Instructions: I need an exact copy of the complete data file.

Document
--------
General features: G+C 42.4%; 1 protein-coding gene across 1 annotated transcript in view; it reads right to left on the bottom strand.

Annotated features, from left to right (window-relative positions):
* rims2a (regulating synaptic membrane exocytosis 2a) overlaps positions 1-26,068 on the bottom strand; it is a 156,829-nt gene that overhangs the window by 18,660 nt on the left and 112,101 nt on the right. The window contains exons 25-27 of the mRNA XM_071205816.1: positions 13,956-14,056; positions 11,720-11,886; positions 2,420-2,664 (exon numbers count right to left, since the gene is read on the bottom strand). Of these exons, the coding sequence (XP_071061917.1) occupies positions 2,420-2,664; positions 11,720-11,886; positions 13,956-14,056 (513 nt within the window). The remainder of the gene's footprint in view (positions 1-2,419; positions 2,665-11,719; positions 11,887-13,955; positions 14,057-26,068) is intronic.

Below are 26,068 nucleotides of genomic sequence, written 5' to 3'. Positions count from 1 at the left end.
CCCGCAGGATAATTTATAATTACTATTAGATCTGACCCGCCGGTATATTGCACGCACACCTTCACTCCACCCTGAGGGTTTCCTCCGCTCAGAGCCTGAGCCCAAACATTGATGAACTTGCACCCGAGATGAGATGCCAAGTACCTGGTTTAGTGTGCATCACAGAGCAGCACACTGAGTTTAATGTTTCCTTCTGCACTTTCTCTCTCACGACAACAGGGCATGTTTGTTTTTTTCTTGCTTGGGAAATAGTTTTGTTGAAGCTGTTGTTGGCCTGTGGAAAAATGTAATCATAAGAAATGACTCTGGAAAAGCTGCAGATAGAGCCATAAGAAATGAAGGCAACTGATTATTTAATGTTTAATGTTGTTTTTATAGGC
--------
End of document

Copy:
General features: G+C 42.4%; 1 protein-coding gene across 1 annotated transcript in view; it reads right to left on the bottom strand.

Annotated features, from left to right (window-relative positions):
* rims2a (regulating synaptic membrane exocytosis 2a) overlaps positions 1-26,068 on the bottom strand; it is a 156,829-nt gene that overhangs the window by 18,660 nt on the left and 112,101 nt on the right. The window contains exons 25-27 of the mRNA XM_071205816.1: positions 13,956-14,056; positions 11,720-11,886; positions 2,420-2,664 (exon numbers count right to left, since the gene is read on the bottom strand). Of these exons, the coding sequence (XP_071061917.1) occupies positions 2,420-2,664; positions 11,720-11,886; positions 13,956-14,056 (513 nt within the window). The remainder of the gene's footprint in view (positions 1-2,419; positions 2,665-11,719; positions 11,887-13,955; positions 14,057-26,068) is intronic.

Below are 26,068 nucleotides of genomic sequence, written 5' to 3'. Positions count from 1 at the left end.
CCCGCAGGATAATTTATAATTACTATTAGATCTGACCCGCCGGTATATTGCACGCACACCTTCACTCCACCCTGAGGGTTTCCTCCGCTCAGAGCCTGAGCCCAAACATTGATGAACTTGCACCCGAGATGAGATGCCAAGTACCTGGTTTAGTGTGCATCACAGAGCAGCACACTGAGTTTAATGTTTCCTTCTGCACTTTCTCTCTCACGACAACAGGGCATGTTTGTTTTTTTCTTGCTTGGGAAATAGTTTTGTTGAAGCTGTTGTTGGCCTGTGGAAAAATGTAATCATAAGAAATGACTCTGGAAAAGCTGCAGATAGAGCCATAAGAAATGAAGGCAACTGATTATTTAATGTTTAATGTTGTTTTTATAGGC